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Laughter and nostalgia run away with the show

Ken Gorman, left, played by Devin Carey, makes up a story for his wife, Chris Gorman, played by Megann Davis, to tell the doctor on the phone during a rehearsal of "Rumors" at the Pepsi Cola Theatre in Mitchell.

“Nostalgia” was the word that kept coming to me as I watched the Mitchell Area Community Theatre’s current production of “Rumors” by Neil Simon. Nostalgia for slapstick comedy; nostalgia for what we remember as a simpler time, when an evening’s light entertainment was a break from the routine; and nostalgia for friends as performers, the central defining feature of community theatre.

Cat Erickson and Terri Jacklin have been blessed with a fine cast to stage this comedy in two acts. Set in 1980s New York City, guests are arriving for an anniversary party at the home of the deputy mayor. But things are a mess: The hostess and the servants are missing and the host has suffered what appears to be a gunshot wound. No, this is not Agatha Christie; these party guests will not be solving the crime. Instead, to quell rumors, the explanations and theories shared as each guest arrives become more and more ridiculous.  

The cast consists of veterans, newcomers and some familiar faces newly-returned to the ACT stage. Devin Carey and Megann Davis play Ken and Chris Gorman, close friends of the hosts. Soon to arrive are Lenny and Claire Ganz (Paul Wishard and Beth Joramo), a wealthy socialite couple. Ken brings Lenny in on his plan to keep the other guests in the dark to protect the deputy mayor from scandal. Psychoanalyst Ernie Cusack (Dennis Westgard) and his TV cooking show celebrity wife, Cookie (Micaela Nelson) and young politician Glenn Cooper and his wife Cassie (real-life couple Andrew and Jessica Mefferd) round out the guest list.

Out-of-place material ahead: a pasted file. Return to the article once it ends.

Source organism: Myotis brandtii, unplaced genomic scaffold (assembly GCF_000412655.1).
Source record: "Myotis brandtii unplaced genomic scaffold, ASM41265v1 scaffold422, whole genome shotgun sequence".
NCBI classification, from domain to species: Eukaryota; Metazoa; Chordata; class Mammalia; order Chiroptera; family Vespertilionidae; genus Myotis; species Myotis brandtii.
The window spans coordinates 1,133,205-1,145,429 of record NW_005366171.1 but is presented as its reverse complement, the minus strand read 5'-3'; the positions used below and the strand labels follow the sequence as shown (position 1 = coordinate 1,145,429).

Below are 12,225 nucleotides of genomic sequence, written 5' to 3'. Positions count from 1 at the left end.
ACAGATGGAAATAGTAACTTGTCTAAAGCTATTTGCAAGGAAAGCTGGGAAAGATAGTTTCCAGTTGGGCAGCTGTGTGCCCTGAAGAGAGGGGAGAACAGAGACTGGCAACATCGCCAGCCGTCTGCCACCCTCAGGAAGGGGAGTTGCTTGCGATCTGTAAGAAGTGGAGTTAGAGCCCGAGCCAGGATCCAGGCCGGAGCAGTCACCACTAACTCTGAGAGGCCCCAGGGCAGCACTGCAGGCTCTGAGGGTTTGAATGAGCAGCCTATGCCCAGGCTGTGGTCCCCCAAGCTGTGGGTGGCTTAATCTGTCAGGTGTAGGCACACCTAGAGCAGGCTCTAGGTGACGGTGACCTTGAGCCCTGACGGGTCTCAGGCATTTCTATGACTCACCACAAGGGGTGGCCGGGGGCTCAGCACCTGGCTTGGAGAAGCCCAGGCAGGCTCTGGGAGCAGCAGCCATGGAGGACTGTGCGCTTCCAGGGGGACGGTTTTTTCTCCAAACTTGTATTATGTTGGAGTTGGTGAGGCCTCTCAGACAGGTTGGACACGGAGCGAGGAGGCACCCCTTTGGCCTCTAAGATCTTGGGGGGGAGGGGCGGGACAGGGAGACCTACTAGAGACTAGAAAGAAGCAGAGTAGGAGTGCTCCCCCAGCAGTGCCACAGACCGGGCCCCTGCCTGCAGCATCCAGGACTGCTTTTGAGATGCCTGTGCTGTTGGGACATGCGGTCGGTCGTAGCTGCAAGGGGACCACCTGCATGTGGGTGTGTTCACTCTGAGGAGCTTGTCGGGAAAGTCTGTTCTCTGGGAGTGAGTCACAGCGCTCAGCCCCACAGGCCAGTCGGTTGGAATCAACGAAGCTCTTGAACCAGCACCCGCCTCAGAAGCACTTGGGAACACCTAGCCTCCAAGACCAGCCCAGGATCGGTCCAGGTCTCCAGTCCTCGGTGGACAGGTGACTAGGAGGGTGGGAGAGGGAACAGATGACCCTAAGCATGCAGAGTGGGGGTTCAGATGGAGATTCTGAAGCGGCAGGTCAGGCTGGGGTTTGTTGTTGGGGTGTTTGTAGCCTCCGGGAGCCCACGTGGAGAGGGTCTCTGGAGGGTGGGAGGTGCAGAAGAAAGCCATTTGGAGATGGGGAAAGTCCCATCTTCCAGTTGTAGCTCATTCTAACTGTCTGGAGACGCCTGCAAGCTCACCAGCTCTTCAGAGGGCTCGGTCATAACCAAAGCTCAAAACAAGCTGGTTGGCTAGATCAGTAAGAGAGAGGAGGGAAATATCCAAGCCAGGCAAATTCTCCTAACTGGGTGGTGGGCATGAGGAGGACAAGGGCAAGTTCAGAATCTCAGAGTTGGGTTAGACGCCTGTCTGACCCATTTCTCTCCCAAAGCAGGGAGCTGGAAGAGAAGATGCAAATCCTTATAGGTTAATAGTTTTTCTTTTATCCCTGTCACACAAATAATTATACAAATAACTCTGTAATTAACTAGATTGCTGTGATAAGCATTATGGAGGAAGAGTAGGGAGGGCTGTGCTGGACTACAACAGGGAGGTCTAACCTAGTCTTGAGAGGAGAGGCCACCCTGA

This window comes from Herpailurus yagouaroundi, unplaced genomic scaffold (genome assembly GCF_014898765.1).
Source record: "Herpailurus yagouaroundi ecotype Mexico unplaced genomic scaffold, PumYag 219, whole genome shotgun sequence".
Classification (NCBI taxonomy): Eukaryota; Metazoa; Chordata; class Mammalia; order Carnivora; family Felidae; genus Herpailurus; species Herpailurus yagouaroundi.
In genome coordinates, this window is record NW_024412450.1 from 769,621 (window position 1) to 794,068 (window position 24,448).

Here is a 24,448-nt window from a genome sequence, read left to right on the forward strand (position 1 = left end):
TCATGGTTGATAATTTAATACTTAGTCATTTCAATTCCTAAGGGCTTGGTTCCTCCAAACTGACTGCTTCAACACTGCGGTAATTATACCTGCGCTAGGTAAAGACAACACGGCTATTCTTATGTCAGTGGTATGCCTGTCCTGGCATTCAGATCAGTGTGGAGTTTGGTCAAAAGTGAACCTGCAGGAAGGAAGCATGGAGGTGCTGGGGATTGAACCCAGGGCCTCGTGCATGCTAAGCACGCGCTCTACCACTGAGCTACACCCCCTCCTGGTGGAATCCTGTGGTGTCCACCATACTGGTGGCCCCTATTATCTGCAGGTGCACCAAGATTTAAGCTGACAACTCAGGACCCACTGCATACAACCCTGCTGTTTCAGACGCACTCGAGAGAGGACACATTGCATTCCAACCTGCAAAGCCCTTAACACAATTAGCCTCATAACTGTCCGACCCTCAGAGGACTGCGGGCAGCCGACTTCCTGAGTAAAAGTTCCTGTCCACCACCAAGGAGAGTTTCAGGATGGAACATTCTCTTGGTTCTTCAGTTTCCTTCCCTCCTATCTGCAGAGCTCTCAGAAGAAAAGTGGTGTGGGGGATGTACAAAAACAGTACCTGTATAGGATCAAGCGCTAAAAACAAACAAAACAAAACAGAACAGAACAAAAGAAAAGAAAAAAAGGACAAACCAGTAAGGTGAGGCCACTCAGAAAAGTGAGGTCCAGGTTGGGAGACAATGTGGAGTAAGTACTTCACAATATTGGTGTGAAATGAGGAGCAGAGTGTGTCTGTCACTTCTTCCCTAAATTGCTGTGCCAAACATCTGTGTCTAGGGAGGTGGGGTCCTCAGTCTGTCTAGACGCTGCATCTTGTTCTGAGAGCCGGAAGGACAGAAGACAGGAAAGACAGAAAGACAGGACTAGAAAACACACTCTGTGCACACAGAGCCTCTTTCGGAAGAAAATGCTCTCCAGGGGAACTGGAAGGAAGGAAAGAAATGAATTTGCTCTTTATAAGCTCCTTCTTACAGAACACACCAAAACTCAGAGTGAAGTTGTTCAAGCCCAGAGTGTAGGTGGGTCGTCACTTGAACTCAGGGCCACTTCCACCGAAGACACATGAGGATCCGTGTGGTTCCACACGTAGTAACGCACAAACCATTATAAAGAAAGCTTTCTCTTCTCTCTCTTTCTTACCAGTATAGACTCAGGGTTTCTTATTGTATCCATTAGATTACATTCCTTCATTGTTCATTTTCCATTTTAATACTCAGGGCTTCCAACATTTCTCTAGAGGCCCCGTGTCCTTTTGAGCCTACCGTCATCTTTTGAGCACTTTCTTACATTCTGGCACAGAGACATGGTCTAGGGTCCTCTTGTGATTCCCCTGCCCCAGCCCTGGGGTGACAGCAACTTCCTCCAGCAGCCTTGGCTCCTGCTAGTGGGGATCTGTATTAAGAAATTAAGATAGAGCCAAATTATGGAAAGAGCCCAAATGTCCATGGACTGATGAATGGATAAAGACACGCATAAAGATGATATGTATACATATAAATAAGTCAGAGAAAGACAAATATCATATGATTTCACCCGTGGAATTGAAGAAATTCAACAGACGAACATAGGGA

Carey’s physical comedy as he suffers an accidental bout of hearing loss, is nearly perfection. Wishard delivers a tour de force monologue near the play’s end, attempting to explain to the police exactly what’s been going on. Westgard and Nelson are perfectly paired as a long-married couple. And the younger wives bring just the right amount of glamour and sophistication to the mix.

Jacklin and Erickson, along with Al Jacklin, have designed a charming set with a floating staircase that evokes the 1970s feel (think Brady Bunch) and, like many a farce before it, depends on slamming doors, telephone cues and multiple trips up and down the stairs to elicit as many laughs as possible. Aaron Krumholz’s lighting allows the set to be displayed beautifully. The music between the acts is complementary; listen carefully to see if you can identify the theme. One caution: this show contains adult language.

I very much enjoyed the nostalgia of this show. I am a big fan of comedy, farce in particular. We have many entertainment choices, but there is something about watching friends on stage, making silly fools of themselves and, in the process, making us laugh, that I find delightful. This show was one of the last that ACT veteran actor and board member Roger Allen helped select as part of the troupe’s reading committee. The group could not have paid him a better tribute than the performance you will see if you attend.

The show by Area Community Theatre has performances Friday and Saturday at 7:30 p.m. and Sunday at 2 p.m. at the Pepsi-Cola Theatre. Tickets are on sale at the theatre or more information is available at 996-9137 or